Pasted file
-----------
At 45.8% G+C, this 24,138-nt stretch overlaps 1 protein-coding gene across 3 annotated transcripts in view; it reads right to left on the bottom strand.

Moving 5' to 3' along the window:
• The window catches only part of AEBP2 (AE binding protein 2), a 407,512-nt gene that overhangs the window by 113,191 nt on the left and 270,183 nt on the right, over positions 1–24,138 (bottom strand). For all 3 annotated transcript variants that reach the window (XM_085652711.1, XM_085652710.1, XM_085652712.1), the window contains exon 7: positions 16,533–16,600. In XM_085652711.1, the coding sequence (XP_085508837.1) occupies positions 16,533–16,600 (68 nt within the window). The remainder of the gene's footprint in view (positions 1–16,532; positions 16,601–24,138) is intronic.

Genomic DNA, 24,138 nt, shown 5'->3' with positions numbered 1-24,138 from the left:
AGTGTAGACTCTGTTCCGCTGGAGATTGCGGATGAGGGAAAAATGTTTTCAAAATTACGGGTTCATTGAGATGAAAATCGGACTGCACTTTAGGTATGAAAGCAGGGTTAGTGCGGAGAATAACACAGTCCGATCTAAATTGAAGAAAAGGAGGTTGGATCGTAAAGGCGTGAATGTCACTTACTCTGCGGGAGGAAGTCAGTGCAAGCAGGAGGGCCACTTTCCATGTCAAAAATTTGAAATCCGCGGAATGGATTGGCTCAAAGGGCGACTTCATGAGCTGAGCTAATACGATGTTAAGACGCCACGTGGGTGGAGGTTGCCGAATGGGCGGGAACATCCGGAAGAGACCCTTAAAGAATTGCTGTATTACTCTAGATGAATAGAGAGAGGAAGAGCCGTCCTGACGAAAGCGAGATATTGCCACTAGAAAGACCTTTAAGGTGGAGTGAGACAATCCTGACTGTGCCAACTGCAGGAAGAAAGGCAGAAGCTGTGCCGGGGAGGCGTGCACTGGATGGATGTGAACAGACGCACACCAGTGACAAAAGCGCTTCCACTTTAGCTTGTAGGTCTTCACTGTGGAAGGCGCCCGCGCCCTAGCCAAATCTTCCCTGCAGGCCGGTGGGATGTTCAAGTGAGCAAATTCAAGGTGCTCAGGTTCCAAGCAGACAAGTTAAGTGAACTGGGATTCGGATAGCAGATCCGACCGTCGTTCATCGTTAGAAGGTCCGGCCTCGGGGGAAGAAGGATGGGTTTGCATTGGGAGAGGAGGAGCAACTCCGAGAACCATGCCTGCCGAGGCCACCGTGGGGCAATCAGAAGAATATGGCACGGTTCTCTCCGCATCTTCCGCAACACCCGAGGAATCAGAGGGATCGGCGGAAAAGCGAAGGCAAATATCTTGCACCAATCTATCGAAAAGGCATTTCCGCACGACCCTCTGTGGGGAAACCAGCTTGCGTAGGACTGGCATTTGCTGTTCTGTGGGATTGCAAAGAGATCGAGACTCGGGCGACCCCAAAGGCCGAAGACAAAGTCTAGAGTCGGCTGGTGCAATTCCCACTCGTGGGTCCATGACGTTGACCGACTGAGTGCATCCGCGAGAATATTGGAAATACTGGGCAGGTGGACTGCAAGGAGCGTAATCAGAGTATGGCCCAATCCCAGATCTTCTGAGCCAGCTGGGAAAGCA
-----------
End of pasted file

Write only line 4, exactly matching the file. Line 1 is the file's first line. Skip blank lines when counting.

Genomic DNA, 24,138 nt, shown 5'->3' with positions numbered 1-24,138 from the left: